Some consider politics the “art of the possible,” and new McLean Citizens Association president Scott Spitzer applies that definition to civic activism, as well.
MCA serves as the McLean area’s unofficial “town council” and gives residents a forum to address community and countywide issues, including development, transportation, parks, education, taxes and the county’s budget.
Spitzer has set a wide-ranging agenda for MCA, which has about 500 members and representatives of 19 homeowners associations in the broader McLean area.
“I have made my priorities building the membership, ‘building the bench’ and strengthening MCA’s leadership, and increasing MCA’s outreach and communication with other community organizations such as the McLean Community Center and the McLean Community Foundation,” Spitzer said.
While MCA cannot necessarily impose its will on initiatives such as the Virginia Department of Transportation’s 495 NEXT project or planned Dolley Madison Boulevard Corridor improvements, the group can help shape how various proposals, such as stormwater management, affect the community, he said.
Case in point: Fairfax County officials earlier this year initially proposed giving the county’s Park Authority $50,000 for its natural-resource-sustainability program to train volunteers to remove invasive plant species in parks. This was 15 times less than the $752,000 sought by parks officials, who listed the program as a top priority.
MCA met with Supervisor John Foust (D-Dranesville) and made the case that training volunteers to perform that task for free would be far cheaper in the long run than replacing trees killed by invasive plants.
Foust sided with MCA and pressed the matter during the Board of Supervisors’ budget-markup session. The Park Authority got its full request.
Now a solo-practicing lawyer whose clients include U.S. and international entrepreneurs, startups and growth companies focused on new technologies, Spitzer previously worked as general counsel or in senior legal positions with mid-sized public corporations in fields such as financial services, advanced medical technologies and business-process outsourcing.
Unlike at larger businesses, where he likely would have been pigeonholed into narrow legal specialties, mid-range companies let him work across a broader spectrum and often made him part of the management circle, requiring him actively to develop solutions – not just a range of legal options – for challenges facing the businesses.
Spitzer long has been involved in the public sphere, serving as a justice of the peace in Westport, Conn., and as a longtime member and chairman for five years of the community’s land-use board.
He then became a council member and mayor in Basking Ridge, N.J., a 27,000-resident community that he likens to McLean.
Spitzer and his wife moved to McLean nearly four years ago, in part to be closer to their children who live in the area.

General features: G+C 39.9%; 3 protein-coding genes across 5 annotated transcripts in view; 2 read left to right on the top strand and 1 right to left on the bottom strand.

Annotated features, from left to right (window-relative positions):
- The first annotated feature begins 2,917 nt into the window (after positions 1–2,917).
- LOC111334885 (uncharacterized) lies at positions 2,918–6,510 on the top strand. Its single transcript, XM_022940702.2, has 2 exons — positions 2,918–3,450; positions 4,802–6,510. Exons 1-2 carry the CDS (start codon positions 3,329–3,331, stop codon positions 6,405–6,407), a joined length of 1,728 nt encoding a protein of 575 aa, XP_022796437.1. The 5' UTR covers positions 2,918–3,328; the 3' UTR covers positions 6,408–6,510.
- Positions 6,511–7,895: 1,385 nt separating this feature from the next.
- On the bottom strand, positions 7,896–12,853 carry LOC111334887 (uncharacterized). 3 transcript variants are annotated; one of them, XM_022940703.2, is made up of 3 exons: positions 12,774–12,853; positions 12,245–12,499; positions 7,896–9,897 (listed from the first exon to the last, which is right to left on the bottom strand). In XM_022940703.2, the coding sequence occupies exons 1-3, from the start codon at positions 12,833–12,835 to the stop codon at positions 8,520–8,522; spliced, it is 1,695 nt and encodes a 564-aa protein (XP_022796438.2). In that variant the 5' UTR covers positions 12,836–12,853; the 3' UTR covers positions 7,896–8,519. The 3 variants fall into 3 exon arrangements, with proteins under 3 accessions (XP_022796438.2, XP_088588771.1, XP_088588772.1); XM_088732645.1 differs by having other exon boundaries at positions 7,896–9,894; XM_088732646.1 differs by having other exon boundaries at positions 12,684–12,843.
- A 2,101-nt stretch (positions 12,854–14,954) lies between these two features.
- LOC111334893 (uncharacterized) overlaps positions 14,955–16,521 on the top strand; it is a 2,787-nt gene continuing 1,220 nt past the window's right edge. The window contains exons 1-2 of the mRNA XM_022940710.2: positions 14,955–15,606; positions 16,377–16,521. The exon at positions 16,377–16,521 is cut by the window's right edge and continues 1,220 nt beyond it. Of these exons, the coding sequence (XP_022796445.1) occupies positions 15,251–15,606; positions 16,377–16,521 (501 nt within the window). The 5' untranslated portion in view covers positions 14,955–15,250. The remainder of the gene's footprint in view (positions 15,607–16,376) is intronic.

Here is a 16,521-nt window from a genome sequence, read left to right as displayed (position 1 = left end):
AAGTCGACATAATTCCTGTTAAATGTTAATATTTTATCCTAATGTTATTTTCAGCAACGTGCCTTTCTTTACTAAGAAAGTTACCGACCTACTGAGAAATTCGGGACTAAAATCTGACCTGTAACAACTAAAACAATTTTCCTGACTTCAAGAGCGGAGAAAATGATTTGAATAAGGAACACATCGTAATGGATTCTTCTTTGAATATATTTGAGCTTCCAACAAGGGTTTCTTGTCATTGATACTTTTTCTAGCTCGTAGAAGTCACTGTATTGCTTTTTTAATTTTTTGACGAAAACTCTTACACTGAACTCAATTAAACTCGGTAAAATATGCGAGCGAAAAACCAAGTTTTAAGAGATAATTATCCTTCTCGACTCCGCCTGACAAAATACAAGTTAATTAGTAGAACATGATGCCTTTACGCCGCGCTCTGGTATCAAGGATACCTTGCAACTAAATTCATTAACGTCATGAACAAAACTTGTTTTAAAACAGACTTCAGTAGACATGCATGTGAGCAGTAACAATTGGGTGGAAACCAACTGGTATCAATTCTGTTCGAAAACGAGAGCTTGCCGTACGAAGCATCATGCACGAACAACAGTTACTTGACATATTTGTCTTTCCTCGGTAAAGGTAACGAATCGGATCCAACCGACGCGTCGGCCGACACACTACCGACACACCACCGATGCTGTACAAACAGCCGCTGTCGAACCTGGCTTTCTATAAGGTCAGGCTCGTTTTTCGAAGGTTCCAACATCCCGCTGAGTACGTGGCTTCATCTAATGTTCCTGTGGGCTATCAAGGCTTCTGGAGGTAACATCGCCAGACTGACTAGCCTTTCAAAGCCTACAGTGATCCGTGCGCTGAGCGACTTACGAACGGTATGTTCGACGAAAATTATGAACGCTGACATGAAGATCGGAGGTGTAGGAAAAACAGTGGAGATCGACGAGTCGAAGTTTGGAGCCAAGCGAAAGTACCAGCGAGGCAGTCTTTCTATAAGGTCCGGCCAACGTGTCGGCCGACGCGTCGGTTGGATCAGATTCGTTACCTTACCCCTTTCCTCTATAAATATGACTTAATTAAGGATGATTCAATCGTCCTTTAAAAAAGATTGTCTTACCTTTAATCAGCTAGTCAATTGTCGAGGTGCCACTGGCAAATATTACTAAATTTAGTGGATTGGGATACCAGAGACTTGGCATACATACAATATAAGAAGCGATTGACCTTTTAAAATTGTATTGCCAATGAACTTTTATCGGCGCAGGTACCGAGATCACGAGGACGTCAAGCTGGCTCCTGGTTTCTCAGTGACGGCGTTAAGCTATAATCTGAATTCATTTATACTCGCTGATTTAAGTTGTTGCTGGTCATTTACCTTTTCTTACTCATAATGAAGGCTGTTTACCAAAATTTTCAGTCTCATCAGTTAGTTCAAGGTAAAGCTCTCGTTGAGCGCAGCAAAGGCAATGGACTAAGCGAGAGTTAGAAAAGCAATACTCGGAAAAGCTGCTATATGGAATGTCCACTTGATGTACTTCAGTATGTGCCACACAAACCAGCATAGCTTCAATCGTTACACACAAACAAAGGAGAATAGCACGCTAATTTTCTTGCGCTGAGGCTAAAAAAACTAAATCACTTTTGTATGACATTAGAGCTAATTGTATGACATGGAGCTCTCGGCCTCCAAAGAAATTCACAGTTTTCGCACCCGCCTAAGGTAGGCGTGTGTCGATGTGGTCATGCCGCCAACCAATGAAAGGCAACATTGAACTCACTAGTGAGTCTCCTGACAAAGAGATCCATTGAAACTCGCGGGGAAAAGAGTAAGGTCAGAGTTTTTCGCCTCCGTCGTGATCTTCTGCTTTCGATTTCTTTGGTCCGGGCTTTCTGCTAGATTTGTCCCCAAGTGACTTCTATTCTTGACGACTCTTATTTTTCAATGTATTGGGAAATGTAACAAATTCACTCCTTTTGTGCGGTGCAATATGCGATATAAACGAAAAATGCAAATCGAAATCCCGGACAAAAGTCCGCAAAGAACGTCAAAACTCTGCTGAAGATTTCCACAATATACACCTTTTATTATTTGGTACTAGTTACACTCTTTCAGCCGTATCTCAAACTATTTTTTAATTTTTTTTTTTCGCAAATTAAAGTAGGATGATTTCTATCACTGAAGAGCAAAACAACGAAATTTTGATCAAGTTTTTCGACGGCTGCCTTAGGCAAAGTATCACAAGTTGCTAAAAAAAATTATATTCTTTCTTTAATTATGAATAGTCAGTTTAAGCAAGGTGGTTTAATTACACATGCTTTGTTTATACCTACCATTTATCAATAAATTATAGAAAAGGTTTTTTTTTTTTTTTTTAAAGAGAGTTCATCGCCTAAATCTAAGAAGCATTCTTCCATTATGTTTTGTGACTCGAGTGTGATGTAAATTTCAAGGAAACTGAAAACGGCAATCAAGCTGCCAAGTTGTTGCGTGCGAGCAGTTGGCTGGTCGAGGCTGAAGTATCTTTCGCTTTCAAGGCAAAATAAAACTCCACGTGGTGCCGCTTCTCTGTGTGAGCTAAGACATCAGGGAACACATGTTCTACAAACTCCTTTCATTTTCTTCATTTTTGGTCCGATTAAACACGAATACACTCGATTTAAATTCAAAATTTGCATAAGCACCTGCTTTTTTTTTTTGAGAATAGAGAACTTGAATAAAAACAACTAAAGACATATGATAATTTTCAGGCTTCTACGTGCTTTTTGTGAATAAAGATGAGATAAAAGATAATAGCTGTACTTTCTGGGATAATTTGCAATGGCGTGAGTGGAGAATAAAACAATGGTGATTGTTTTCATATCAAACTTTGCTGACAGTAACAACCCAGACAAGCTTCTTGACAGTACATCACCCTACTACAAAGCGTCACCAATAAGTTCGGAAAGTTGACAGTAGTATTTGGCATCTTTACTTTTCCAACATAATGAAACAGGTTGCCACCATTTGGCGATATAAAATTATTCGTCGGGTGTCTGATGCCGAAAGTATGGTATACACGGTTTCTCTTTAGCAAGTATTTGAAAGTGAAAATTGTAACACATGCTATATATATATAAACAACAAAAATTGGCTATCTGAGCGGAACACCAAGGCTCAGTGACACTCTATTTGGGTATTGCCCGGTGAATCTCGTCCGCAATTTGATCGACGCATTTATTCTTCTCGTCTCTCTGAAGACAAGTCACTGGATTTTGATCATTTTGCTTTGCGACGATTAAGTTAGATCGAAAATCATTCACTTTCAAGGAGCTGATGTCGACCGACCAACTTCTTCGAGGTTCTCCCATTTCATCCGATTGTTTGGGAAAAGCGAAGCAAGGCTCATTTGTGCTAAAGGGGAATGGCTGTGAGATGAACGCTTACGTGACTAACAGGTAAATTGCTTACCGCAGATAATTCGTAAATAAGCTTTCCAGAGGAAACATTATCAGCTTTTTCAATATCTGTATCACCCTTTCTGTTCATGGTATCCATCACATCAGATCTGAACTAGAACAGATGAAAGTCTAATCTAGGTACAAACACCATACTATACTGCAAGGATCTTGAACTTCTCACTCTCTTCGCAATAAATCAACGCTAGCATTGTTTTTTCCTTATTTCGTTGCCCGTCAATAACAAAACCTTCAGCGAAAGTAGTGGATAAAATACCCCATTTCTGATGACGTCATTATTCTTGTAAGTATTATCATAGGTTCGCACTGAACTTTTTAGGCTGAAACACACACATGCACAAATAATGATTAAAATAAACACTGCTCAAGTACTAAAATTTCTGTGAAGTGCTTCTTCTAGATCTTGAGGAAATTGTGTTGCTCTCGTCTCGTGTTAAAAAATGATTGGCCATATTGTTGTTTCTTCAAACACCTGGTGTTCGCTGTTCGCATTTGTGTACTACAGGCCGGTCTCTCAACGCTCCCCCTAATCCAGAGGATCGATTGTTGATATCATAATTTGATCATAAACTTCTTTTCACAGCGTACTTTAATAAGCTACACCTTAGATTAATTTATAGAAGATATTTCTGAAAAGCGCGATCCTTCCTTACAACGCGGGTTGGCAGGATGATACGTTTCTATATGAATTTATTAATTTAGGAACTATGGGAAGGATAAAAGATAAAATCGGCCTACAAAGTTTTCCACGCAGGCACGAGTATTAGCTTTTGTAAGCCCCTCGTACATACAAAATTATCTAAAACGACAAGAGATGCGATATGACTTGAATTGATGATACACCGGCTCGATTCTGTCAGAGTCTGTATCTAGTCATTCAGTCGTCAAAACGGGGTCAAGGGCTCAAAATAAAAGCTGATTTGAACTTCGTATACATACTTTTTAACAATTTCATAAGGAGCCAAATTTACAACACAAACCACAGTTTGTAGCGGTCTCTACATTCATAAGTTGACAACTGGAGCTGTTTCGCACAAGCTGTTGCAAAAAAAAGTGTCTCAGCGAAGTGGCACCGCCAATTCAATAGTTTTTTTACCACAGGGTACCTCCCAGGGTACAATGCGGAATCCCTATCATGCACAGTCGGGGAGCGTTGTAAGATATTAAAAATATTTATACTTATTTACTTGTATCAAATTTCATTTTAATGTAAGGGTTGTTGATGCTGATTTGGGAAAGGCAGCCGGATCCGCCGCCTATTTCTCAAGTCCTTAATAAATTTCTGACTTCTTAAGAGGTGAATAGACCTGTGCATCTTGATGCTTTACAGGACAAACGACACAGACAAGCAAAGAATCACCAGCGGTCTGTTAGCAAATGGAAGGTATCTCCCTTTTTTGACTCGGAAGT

When Spitzer joined MCA, former president Robert Jackson put him in charge of the association’s Planning and Zoning Committee. Spitzer later served as the group’s first vice president and in March, two months ahead of schedule, became MCA’s president after Jackson moved to Wake Forest, N.C.
Spitzer has placed some new people in committee leadership and liaison posts and relieved some committee heads of multiple burdens.
“MCA was founded in 1914 and has been a vital force in the community since,” Spitzer said. “To ensure it MCA continues to do so for the next 108 years, it needs continuing infusions of new blood and fresh ideas.”
McLean abounds in well-traveled, highly educated, professionally accomplished people, and MCA should reach out to them and bring their talents to bear in local affairs, he said.
Spitzer has had one-on-one discussions with many of the 40 board members to learn what issues are most important to them and develop collaborative working relationships so that myriad divisions do not stymie MCA’s consensus and progress.
MCA routinely monitors trends around the county and its committee meetings often feature presentations from key county officials. At one recent meeting, MCA members learned about carjacking teams from outside the county whose members look for and steal unlocked vehicles with key fobs inside.
MCA also is staying abreast of development projects in the area, including a current by-right application to redevelop the shopping center anchored by Giant Food, as well as design guidelines for redevelopment of McLean’s Community Business Center and proposed county changes to on-street-parking rules.
“MCA has a well-earned reputation for providing thoughtful review, analysis and suggestions to improve and enhance our community,” Spitzer said.
Glenn Harris, MCA’s Transportation Committee chairman, said Spitzer already has stepped in well to fill the “big shoes” left by Rob Jackson, the group’s longest-serving president.
“He has made it clear that he will work hard to ensure that the MCA continues to have a meaningful impact on the issues of most relevance to the residents of the McLean area,” Harris said. “I am excited to work with Scott on important transportation issues going forward and look forward to his capable and effective leadership of the organization.”
Longtime MCA board member Merrily Pierce said she was impressed with Spitzer’s chairmanship of the Planning and Zoning Committee.
“He respects both process and policy and the important role the MCA has played in helping to shape McLean as a community for over a century,” Pierce said.